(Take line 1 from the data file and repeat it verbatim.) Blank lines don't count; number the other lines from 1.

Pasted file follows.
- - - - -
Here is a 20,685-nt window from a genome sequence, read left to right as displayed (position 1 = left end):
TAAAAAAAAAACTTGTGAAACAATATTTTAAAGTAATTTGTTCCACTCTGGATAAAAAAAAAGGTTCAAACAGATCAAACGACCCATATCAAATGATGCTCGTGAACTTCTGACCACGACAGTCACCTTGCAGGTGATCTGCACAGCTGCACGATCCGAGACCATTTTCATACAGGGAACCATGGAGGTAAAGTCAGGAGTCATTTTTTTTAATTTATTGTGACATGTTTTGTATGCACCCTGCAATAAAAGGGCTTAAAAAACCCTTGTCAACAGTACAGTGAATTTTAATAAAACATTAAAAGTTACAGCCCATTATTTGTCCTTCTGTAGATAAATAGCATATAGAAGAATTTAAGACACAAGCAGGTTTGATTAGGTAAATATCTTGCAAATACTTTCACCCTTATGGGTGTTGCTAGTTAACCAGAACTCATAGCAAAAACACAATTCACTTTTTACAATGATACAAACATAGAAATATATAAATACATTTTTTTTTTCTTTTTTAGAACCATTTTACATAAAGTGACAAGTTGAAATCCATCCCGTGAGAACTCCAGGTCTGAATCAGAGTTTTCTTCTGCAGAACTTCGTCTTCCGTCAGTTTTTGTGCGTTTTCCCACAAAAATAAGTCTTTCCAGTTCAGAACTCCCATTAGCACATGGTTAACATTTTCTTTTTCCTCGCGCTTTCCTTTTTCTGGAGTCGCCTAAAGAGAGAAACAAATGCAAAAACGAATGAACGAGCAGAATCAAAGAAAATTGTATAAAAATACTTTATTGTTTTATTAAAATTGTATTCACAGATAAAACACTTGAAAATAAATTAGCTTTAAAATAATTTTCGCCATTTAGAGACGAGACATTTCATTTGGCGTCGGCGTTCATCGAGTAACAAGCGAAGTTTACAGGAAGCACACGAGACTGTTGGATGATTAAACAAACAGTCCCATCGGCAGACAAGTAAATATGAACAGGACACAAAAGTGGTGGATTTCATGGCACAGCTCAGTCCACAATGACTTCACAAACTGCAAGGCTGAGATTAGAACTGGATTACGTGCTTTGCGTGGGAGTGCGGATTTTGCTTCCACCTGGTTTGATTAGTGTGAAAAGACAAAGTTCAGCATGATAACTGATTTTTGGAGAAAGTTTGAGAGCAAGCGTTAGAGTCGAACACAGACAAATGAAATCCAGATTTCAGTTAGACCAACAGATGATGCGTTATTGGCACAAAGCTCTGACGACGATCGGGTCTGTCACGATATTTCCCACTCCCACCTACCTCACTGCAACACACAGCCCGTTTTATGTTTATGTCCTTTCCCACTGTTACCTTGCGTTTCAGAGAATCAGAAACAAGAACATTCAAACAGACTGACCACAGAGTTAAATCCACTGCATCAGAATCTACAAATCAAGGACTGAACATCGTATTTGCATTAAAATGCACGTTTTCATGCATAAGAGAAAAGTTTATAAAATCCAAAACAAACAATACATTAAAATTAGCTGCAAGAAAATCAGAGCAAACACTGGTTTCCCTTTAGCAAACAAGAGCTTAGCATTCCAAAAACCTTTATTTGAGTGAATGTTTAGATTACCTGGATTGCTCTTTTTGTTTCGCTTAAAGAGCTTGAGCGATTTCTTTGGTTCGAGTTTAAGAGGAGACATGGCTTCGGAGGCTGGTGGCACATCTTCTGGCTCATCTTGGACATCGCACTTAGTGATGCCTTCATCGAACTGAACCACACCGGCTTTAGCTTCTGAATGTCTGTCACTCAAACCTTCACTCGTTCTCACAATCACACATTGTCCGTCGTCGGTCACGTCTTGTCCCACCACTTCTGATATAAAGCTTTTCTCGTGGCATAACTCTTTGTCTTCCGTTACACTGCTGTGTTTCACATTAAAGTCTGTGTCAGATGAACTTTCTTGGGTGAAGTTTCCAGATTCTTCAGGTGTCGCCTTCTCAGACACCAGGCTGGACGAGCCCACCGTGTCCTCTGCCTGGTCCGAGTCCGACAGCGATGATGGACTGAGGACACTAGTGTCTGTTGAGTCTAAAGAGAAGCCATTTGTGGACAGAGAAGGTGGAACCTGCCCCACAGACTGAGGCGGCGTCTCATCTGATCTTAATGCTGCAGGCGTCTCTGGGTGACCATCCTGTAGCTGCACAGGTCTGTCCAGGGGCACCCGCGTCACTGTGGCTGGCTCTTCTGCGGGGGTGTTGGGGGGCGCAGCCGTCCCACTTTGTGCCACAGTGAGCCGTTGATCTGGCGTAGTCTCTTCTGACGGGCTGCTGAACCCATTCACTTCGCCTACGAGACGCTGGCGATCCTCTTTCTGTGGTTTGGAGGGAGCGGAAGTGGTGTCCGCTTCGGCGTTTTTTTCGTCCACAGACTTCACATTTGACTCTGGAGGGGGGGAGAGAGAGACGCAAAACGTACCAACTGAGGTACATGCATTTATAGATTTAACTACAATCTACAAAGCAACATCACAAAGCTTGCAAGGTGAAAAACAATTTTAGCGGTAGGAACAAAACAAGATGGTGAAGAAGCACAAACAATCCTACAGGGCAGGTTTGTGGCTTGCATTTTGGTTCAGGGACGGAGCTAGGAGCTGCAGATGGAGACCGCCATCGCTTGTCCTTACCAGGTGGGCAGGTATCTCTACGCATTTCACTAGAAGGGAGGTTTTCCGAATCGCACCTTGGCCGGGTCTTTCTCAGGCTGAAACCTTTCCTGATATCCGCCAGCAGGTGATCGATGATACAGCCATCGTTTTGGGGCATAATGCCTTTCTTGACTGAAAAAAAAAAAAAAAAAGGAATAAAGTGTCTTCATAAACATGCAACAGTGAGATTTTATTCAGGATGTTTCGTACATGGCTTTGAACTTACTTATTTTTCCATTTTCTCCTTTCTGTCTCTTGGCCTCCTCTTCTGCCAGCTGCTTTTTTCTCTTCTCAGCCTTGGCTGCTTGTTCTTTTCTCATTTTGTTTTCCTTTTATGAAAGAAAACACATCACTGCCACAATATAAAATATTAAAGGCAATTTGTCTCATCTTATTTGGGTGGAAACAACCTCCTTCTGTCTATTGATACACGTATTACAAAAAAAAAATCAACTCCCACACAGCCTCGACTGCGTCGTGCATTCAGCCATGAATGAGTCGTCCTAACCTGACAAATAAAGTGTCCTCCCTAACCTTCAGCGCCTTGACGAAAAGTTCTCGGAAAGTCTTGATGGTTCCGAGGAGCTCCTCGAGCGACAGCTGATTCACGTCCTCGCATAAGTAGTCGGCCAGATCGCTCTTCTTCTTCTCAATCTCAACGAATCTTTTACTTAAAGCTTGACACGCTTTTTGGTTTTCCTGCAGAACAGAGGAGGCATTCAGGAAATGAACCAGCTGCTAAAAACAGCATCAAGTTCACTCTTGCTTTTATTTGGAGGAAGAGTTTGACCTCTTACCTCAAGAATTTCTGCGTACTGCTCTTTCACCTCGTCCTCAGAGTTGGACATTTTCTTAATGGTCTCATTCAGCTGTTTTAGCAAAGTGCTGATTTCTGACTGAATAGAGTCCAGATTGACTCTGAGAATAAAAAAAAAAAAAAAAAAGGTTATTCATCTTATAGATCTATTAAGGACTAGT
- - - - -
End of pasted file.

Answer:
Here is a 20,685-nt window from a genome sequence, read left to right as displayed (position 1 = left end):